More Treasury Tales

As you probably know Dan’s away for the next fortnight so the Thomson private equity team is taking it in turns to fill his shoes while he is on holiday. First up is me, Tom Allchorne, the associate editor of EVCJ, and, I think, the first ever none American to do the Wire. As such, you can expect a bit of a British flavour to today’s post. 

The UK’s new Prime Minister Gordon Brown hasn’t been in the job a week and he’s already got plenty on his plate, even without the failed terrorist attacks at the weekend, which will surely overshadow all news stories in the short- term, including the final hearing of the Treasury Select Committee which has already heard from the British Venture Capital Association, trade union representatives and four European buyout chiefs (more can be found here http://www.evcj.com/story.asp?sectioncode=845&storycode=239024). 

A last minute addition to tomorrow’s line-up has been CVC and Charterhouse, representatives of which will be there in as a result of the recent merger of the AA, the UK’s automobile repair and insurance group – owned, of course, by Permira – and Saga, the insurance group owned by the two aforementioned firms. The merger seems to have upset the trade unions and as such the committee has asked CVC and Charterhouse to turn up tomorrow for a bit of a chat. 

Maybe this sort of thing shouldn’t matter, but it was a bit of a strange time to announce such a big merger – £6.15bn – of two well known names in the midst of the current storm surrounding the industry in the UK. It was always going to be seized on by the anti-private equity brigade who, whenever they see the word “merger” assume it also means “job losses”, which of course it might well do. Well, expect CVC and Charthouse to give a presumably robust defence of the deal, armed to the teeth as they surely will be with all the salient facts. 

After them (or before them, the new schedule not’s been made clear yet), it’s the turn of Sir David Walker, the former chairman of Morgan Stanley and current chairman of a private equity working group on transparency and disclosure set-up by the BVCA in March. It’s even got its own website if you’re interested (http://www.walkerworkinggroup.com), although it doesn’t reveal very much. The group was established to tackle some of the criticisms the industry was and continues to face, namely in regards to its perceived secrecy, but also to ensure that any solutions to such problems didn’t overwhelm smaller businesses with new reporting requirements. The working group will produce a voluntary code addressing the levels of disclosure and how PE-backed companies communicate with its wide-range of stakeholders. It is due to report in the Autumn, and presumably the Treasury Committee tomorrow will want a progress report.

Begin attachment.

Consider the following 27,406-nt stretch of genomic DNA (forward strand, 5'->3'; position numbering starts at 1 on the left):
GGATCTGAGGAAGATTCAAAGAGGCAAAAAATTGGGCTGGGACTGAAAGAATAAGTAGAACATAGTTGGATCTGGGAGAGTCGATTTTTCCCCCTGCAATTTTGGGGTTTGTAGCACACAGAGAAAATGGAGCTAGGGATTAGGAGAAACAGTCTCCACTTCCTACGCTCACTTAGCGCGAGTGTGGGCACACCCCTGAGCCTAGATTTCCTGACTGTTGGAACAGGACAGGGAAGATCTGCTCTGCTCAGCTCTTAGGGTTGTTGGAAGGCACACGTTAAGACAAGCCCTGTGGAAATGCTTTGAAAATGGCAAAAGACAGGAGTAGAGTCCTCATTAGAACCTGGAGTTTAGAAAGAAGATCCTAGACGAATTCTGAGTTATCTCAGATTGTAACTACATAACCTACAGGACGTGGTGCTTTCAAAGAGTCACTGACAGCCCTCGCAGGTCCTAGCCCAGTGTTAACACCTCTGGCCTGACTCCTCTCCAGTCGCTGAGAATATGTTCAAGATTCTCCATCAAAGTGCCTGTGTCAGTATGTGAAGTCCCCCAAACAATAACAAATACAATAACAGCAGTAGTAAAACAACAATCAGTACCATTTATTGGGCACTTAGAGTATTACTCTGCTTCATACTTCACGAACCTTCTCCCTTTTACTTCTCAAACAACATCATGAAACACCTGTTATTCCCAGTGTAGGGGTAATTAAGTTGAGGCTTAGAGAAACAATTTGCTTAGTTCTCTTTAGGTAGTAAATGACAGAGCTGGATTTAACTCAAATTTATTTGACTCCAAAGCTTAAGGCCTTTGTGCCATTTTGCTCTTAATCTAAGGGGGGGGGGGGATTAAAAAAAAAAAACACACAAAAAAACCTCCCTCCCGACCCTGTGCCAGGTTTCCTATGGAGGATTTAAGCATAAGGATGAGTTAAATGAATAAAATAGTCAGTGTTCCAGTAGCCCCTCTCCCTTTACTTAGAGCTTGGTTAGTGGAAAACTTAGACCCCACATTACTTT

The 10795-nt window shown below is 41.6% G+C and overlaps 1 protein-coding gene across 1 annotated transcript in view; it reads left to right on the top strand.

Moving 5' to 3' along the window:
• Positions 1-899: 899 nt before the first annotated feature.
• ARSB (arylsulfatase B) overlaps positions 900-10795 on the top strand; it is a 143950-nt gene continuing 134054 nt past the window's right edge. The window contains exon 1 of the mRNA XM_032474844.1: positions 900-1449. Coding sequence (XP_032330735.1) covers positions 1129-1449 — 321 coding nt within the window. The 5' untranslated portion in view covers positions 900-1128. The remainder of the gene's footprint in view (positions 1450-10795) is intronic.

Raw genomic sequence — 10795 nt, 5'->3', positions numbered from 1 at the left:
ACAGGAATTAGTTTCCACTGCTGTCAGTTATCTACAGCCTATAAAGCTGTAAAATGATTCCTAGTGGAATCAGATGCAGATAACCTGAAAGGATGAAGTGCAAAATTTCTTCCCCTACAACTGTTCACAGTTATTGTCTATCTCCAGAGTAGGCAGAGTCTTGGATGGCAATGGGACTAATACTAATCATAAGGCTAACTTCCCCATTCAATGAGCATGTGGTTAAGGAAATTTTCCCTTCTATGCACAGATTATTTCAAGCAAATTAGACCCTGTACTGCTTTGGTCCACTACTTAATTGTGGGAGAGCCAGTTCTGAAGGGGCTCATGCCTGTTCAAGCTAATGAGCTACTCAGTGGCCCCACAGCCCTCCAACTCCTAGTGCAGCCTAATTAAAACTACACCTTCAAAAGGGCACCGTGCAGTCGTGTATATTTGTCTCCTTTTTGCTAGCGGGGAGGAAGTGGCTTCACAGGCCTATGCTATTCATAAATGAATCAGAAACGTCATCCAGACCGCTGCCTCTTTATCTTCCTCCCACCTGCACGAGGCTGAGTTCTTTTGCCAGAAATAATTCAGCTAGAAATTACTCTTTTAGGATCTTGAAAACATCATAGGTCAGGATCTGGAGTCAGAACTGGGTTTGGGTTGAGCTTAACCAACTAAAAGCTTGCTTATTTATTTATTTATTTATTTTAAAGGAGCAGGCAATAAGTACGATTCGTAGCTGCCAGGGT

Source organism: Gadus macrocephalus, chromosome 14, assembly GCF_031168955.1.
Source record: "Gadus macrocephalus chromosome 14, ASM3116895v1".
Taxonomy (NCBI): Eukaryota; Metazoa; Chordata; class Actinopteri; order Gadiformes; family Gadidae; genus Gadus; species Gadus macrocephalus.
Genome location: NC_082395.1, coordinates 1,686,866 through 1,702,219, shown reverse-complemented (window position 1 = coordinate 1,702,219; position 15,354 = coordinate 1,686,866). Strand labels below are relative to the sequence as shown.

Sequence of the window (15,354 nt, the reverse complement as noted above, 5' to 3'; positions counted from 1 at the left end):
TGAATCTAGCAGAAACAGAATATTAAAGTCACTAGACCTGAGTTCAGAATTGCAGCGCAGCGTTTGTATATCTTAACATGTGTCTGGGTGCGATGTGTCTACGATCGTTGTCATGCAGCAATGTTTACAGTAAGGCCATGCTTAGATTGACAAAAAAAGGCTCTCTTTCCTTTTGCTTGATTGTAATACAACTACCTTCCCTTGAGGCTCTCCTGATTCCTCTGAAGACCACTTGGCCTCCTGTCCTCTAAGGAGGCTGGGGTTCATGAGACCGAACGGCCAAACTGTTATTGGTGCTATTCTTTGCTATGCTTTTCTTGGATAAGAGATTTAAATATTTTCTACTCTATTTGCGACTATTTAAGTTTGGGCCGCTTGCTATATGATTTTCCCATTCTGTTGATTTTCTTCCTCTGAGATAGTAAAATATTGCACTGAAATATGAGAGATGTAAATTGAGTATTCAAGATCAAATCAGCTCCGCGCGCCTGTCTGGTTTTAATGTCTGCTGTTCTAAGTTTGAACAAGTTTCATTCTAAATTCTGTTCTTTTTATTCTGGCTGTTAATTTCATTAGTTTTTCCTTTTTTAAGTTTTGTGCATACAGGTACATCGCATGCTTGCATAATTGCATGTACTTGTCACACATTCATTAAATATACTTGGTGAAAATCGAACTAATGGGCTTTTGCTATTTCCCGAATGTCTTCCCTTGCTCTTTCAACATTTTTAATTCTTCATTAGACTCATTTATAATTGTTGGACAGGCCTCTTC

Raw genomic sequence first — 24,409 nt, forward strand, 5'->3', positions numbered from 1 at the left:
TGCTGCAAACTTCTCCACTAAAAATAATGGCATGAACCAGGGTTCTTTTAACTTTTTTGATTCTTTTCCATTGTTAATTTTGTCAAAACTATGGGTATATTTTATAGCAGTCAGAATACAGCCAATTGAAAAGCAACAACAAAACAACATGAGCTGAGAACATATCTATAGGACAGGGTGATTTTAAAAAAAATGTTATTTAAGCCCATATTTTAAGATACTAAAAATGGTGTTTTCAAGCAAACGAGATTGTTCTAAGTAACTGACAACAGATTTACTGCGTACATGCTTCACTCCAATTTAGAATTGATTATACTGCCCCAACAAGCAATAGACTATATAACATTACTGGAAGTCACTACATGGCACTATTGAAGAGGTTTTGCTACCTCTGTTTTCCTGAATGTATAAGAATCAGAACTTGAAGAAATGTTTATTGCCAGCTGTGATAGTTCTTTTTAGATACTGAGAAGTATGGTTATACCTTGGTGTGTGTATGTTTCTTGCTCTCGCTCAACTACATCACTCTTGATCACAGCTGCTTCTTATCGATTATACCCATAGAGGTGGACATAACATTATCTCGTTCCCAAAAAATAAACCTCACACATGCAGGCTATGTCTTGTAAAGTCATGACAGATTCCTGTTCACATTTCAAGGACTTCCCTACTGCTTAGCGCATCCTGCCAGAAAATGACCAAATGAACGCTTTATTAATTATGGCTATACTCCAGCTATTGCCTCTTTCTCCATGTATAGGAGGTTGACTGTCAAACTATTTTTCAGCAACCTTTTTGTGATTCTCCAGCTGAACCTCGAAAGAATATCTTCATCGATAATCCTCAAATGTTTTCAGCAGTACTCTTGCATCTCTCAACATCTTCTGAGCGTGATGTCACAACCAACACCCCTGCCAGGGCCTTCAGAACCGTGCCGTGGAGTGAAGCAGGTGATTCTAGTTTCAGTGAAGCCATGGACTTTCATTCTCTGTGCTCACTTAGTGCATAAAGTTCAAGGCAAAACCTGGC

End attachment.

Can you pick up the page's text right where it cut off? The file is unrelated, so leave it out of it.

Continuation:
The challenge for private equity is to get in there first. There is no point in sitting back in the middle of the transparency storm and waiting for governments and regulators – which have hitherto shown a rather limited understanding of just how the industry works – to slap new rules down. Private equity needs to take the front foot and demonstrate its ability to regulate itself; as such, Sir David’s comments tomorrow should prove important. 

Sir David will be followed by the Financial Services Authority (FSA), the body responsible for regulating the UK financial services industry. A lot of GPs were pleasantly surprised – and relieved – when the FSA published its report into private equity last year. No-one really knew what to expect but many were beginning to feel the heat that increased regulation was only a step away. They needn’t have worried because the FSA was in actual fact pretty dull – broadly supportive of the role private equity plays in the economy with a few caveats about excessive leverage, market abuse and conflicts of interest 

There were a few other risks highlighted but they were quite minor and vague that they could be applied to almost any industry. Of course, this wouldn’t have been the impression had you read any of the newspaper reports at the time, which made the FSA report sound apocalyptical – but then I suppose ‘Financial watchdog slams debt levels’ is more exciting than ‘Regulator supports private equity’. 

In the last month the FSA has made some further announcements following feedback to its report, and now looks like it will be asking banks to hand in bi-annual reports on their LBO exposure, calling form private equity firms to report on committed capital as well as drawn down capital. Expect the FSA to essentially reiterate the above. You can even see for yourself at a webcast on http://www.parliamentlive.tv/ 

*** On a highly related note, at the EVCA Symposium a few weeks ago in Rome I must have had at least half a dozen conversations with GPs and LPs based in Continental Europe whose first or second question was always “So, do you think that Gordon Brown will come down hard on private equity?” They usually said this with a smirk on their face – read into that what you will – but I was a bit taken aback but the frequency of the question, but then again this was the day after the BVCA Chairman Peter Linthwaite resigned following his mauling by the Treasury Select Committee. My answer then is the same now: not really. I think increased regulation is a certainty and there may very well be some changes to the way carried interest is treated but, as always, the model will just be tweaked so I doubt anything major is on the cards (famous last words).